Gold mine risks “irreparable” damage to the environment in violation of World Bank standards, Peruvian human rights leader tells U.S. Congress

Inter-Institutional Platform of Celendin (Plataforma Interinstitucional Celendina - PIC)           Columbia Law School Human Rights Clinic

 

Press Contact: Benjamin Hoffman, +1-212-854-3954 or bhoffman@law.columbia.edu (interviews in English and Spanish); Milton Sánchez Cubas, milton.celendin@gmail.com (interviews in Spanish).

Groups call on World Bank to stop proposed Conga mine in light of the social and environmental threats posed by the project.

Washington, D.C., September 30, 2015—A proposed new gold mine in Peru poses great risks to human rights and the environment, a Peruvian human rights leader told members of Congress today, calling on the World Bank to put a stop to the project. The mine, proposed by a company in which the World Bank invests, would destroy four mountain lakes and hundreds of acres of wetlands that provide essential water resources, to create two massive open pits and waste dumps.

            “The mine threatens to destroy our sources of water and our lives. It’s either us or the mine,” said Milton Sánchez Cubas, a Peruvian human rights leader and General Secretary of the Plataforma Interinstitucional Celendina (PIC) who traveled from Celendín, Peru to testify before Congress in representation of the communities that would be affected by the project. “The World Bank should stand with us in publicly opposing the project.”

            Sánchez Cubas’s remarks came during a special briefing of the Tom Lantos Human Rights Commission of the U.S. Congress on the role of human rights in the decision-making of the World Bank and its private investment arm, the International Finance Corporation (IFC). In addition to his testimony, Sánchez Cubas entered into the record a new report concluding that the social and environmental risks of the Conga mining project make the project “unviable” in light of World Bank standards.

            “The IFC has social and environmental standards in place to ensure that its investments lead to sustainable development. The Conga project risks violating nearly all of them,” said human rights lawyer Benjamin Hoffman, a clinical teaching fellow in Columbia Law School’s Human Rights Clinic, which provided research and technical support for the report.

            The Conga project of Minera Yanacocha, a joint venture of Colorado-based Newmont Mining Corporation, the IFC, and Peruvian company Buenaventura, has generated much opposition in the region, as thousands have demonstrated and protested in defense of their water, environment, and way of life. The communities and their local governments have proposed an alternative plan for sustainable development based on agriculture, animal husbandry, and tourism, that would seek to preserve the natural ecosystem.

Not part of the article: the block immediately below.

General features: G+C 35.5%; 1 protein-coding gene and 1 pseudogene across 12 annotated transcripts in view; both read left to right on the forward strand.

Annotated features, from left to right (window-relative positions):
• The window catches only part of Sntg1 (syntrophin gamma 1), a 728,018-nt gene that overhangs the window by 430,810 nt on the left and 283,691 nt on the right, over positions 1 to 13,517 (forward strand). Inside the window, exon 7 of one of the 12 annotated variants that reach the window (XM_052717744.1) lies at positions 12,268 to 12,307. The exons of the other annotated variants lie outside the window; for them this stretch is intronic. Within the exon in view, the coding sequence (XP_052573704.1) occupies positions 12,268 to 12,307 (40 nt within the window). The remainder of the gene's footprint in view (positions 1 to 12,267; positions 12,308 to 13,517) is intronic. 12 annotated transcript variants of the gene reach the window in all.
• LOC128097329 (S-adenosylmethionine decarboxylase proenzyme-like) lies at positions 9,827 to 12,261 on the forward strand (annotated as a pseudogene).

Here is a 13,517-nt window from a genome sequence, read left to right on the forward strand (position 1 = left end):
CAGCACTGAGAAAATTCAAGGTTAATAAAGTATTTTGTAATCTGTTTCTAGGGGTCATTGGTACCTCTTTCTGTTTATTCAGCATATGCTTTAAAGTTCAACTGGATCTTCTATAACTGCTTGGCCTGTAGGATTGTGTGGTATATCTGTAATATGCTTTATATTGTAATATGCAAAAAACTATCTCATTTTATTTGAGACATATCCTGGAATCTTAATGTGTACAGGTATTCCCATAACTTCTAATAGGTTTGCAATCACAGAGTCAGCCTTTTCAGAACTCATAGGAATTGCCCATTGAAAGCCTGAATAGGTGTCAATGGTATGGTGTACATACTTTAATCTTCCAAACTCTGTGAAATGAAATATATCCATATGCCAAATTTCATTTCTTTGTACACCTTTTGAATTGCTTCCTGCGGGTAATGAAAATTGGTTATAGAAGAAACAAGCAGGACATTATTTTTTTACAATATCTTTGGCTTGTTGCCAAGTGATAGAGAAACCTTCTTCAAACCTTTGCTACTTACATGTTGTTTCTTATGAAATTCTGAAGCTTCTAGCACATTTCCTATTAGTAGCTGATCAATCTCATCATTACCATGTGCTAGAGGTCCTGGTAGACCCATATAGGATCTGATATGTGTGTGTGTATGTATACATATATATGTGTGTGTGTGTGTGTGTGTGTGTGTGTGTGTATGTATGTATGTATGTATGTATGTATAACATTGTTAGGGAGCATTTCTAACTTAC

Concerns about the new project stem in part from the frequent environmental and social conflicts that have marked Minera Yanacocha’s decades-long operation of the Yanacocha gold mine located less than 80km away from the proposed new mine. While violent repression of protests at the proposed Conga site led to the company’s assertion that it would indefinitely suspend the project, construction continues on reservoirs essential for the proposed mine’s operations. Sánchez Cubas and a coalition of Peruvian social organizations are calling for the project’s permanent suspension to prevent risk of further environmental degradation and abuse.

            In addition to testifying before Congress, Sánchez Cubas, together with the Human Rights Clinic, met with representatives from the U.S. Treasury, the World Bank, and the IFC. UN Special Rapporteur on extreme poverty Philip Alston also spoke before the Tom Lantos Human Rights Commission.

            The briefing and the release of the report come just one week ahead of the World Bank’s Annual General Meeting taking place this year in Lima, Peru, the first time since 1967 that the World Bank has convened its annual meeting in Latin America.

         

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For more information regarding the briefing of the Tom Lantos Human Rights Commission see: http://tlhrc.house.gov/hearing_notice.asp?id=1302

Milton Sánchez Cubas is the General Secretary of the Plataforma Interinstitucional Celendina (PIC), a coalition of more than thirty social organizations from the Province of Celendín in the Cajamarca region of Peru. The PIC was formed at the end of 2009 with the objective of protecting the province’s hydrologic ecosystems threatened by the development of mega mining and hydroelectric projects planned for its territory. For more information, see: https://celendinlibre.wordpress.com/ (Spanish) or https://congaconflict.wordpress.com/ (English).

The Human Rights Clinic of Columbia Law School is an intensive course at Columbia Law School that brings together human rights work, student education, critical reflection, and scholarly research. In the Clinic, students are trained to be strategic human rights advocates, while pursuing social justice in partnership with civil society and communities, and advancing human rights methodologies and scholarship. Benjamin Hoffman is the Clinic Fellow, and the Clinic is directed by Professor Sarah Knuckey.